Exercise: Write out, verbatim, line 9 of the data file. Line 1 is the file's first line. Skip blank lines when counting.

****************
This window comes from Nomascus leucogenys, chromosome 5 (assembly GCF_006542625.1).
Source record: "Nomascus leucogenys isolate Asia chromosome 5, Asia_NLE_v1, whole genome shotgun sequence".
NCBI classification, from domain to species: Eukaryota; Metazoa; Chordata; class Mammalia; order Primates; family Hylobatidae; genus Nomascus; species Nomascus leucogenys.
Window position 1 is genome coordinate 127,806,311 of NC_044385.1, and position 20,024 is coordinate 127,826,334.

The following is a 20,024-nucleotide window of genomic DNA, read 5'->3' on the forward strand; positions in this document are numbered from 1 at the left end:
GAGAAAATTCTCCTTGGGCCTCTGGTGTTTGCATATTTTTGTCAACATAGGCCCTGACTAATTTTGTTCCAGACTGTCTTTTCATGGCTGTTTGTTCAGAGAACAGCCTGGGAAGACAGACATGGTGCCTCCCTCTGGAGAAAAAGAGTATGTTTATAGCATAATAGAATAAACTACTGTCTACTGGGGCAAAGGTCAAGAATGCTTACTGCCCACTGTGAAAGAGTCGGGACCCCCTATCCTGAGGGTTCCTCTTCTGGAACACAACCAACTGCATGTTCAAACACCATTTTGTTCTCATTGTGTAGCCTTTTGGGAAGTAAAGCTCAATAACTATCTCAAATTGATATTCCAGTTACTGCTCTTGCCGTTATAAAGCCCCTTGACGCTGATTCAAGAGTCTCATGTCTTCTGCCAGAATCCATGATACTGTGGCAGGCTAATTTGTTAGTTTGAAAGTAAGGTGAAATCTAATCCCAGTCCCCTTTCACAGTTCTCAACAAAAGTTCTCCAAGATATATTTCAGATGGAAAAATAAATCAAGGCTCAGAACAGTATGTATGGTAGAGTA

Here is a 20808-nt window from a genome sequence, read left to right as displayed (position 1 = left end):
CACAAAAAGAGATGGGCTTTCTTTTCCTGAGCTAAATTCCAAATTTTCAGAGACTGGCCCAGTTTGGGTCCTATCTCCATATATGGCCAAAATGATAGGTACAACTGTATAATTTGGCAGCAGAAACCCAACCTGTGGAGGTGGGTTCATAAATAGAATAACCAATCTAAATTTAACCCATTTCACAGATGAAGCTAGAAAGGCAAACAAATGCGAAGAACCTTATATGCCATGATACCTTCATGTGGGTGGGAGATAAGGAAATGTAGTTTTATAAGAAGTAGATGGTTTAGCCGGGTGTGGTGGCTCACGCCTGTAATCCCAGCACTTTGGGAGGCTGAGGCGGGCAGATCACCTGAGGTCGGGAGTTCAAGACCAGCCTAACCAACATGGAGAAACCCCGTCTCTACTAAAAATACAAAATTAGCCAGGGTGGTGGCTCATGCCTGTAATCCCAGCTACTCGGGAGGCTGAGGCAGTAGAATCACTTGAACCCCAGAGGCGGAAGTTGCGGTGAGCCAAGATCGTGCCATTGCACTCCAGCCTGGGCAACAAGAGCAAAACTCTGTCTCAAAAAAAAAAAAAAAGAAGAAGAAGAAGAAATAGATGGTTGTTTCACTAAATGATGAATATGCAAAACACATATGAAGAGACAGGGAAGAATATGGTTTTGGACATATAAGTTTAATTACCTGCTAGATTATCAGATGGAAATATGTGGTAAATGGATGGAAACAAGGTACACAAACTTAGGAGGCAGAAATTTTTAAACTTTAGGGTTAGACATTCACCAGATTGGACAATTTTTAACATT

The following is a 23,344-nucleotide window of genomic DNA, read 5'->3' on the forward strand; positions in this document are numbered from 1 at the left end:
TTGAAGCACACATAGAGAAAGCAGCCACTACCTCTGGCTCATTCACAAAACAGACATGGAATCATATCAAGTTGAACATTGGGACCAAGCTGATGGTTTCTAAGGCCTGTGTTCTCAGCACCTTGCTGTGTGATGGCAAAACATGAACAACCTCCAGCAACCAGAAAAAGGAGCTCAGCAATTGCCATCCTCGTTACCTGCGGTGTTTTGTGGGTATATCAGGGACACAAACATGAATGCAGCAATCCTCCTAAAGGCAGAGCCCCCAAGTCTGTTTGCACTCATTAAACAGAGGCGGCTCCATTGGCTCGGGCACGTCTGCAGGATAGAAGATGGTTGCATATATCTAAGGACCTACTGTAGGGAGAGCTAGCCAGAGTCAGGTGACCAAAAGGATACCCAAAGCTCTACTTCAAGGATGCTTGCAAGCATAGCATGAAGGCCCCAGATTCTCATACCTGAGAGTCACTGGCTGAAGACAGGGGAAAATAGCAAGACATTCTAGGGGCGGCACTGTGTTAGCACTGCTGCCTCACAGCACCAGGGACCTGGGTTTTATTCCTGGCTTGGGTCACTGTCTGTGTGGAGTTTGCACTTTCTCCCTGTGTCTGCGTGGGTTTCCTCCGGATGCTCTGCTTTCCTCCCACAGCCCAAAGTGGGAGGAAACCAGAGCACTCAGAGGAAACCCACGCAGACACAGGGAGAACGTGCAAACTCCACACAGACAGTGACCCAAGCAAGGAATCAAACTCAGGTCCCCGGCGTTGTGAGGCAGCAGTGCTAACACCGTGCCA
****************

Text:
The following is a 23,344-nucleotide window of genomic DNA, read 5'->3' on the forward strand; positions in this document are numbered from 1 at the left end: